Microsoft's Windows XP has slipped under the 50% share mark for the first time since web measurement company Net Applications began tracking operating system usage.
The decade-old XP closed July with 49.8%, a 1.3 percentage point drop from June, Net Applications said today. Although XP still powers a majority of Windows machines, July's decline means it has lost its majority status among all operating systems.
Other metrics firms marked an earlier fall for XP. StatCounter, for instance, said that the OS slipped under 50% last January. Net Applications claims its methodology is more accurate, as it weights by country to more accurately reflect use in countries like China, which produces relatively little measurement data, but has a huge pool of PC users.
StatCounter pegged XP's usage share at 43.9% in July.
Fall of a giant
The fall of XP has been gradual but still striking. In the last year, Windows XP's usage share as measured by Net Applications has plummeted more than 12 percentage points. Just two years ago, and several months before the launch of Windows 7, XP accounted for nearly three-out-of-four operating systems whose systems went online.
Although Microsoft did not note that XP slid below 50% last month, one would assume it is happy with the result.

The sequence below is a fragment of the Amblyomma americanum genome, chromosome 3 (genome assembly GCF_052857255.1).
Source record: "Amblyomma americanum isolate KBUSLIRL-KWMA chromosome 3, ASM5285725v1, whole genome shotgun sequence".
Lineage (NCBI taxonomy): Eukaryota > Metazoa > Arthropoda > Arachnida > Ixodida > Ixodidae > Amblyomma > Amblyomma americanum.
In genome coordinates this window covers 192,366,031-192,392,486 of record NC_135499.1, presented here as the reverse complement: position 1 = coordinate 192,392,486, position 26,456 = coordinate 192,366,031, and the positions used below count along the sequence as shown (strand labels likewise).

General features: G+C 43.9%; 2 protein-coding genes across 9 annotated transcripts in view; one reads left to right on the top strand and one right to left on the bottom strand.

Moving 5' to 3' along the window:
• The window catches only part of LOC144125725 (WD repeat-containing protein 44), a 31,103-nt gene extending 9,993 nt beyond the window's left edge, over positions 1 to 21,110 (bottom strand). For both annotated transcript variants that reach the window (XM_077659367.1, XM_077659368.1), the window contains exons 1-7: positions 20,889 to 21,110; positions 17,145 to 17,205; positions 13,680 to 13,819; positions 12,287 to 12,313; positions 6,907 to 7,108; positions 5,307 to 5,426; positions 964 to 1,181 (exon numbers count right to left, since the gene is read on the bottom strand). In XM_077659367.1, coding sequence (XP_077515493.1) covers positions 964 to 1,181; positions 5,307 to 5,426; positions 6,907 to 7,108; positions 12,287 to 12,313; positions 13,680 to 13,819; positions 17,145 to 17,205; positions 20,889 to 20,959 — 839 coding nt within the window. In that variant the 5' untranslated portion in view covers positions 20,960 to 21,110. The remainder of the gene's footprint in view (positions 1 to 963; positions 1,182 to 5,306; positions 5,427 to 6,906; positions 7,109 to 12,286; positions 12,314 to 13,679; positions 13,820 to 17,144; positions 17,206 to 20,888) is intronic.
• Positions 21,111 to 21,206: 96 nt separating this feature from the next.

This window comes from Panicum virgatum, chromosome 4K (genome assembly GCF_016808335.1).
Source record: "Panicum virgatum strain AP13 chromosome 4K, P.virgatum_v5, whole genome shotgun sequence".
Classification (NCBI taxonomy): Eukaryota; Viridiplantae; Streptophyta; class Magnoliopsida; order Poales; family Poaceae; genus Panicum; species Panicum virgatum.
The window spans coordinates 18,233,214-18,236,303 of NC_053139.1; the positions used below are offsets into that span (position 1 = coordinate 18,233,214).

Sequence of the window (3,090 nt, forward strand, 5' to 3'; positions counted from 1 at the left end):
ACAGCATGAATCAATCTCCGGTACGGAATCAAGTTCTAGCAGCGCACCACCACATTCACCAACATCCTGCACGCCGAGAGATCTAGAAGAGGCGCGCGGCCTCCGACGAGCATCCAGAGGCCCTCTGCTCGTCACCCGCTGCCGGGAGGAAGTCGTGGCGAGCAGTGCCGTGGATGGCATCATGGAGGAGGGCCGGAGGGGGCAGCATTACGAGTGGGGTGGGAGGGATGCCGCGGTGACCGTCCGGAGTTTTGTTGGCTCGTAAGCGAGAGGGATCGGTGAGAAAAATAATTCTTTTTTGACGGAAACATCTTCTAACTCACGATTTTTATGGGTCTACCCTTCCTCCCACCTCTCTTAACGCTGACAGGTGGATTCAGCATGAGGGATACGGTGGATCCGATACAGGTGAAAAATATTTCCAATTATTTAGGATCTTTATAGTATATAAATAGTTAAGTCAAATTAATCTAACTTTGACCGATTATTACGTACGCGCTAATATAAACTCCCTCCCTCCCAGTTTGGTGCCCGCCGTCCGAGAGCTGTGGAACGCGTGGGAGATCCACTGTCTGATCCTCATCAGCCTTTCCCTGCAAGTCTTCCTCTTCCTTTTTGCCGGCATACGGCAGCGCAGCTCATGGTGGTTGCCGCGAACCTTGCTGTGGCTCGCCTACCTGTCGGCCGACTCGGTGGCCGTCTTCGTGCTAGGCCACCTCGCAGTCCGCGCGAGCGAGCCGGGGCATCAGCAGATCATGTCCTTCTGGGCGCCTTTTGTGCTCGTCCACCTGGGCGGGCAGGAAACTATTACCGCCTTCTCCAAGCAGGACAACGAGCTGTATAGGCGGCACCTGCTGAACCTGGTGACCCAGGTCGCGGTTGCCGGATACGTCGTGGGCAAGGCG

The company has been putting the squeeze on Windows XP users of late, reminding them that the OS will be retired in less than three years and telling them, "It's time to move on".
The aggressive promotion of Windows 7, coupled with XP's looming retirement, seem to have hit home. In the last two months, XP's share dropped 2.6 percentage points, the biggest 60 day decline since December 2010-January 2011, when Windows 7 PCs sold briskly.
Today, Microsoft kept up the dump-XP drumbeat. Roger Capriotti, the head of marketing for Microsoft's browser, said of the even-older IE6, "With end of life for IE6 and Windows XP rapidly approaching, we expect [IE6's] drop in share to continue. It's great to see that the move of businesses off Windows XP and IE6 is helping to drive a worldwide drop in IE6 share."
Capriotti's use of the phrase "rapidly approaching" to describe XP's and IE6's retirement may be premature, as Microsoft will serve up security updates for the operating system and browser until April 2014.
7 on the up
It's clear that XP's fall has corresponded to Windows 7's climb.
According to Net Applications, Windows 7 finished July with a 27.9% global usage share, an increase of seven tenths of a percentage point over June. In the last year, Windows 7 has gained 13.4 points, more than making up for the 12 point decline of XP.
If XP continues the pace of the last three months, the OS will drop to 40% by the end of the first quarter in 2012, when Windows 7 is projected to reach 35%. The two should cross paths by the middle of next year. Projections of future usage share show Windows 7 will supplant XP as Microsoft's most used edition by mid-2012.
Net Applications calculates operating system usage share with data obtained from more than 160 million unique visitors who browse 40,000 websites that the company monitors for clients. More OS statistics can be found on the company's site.
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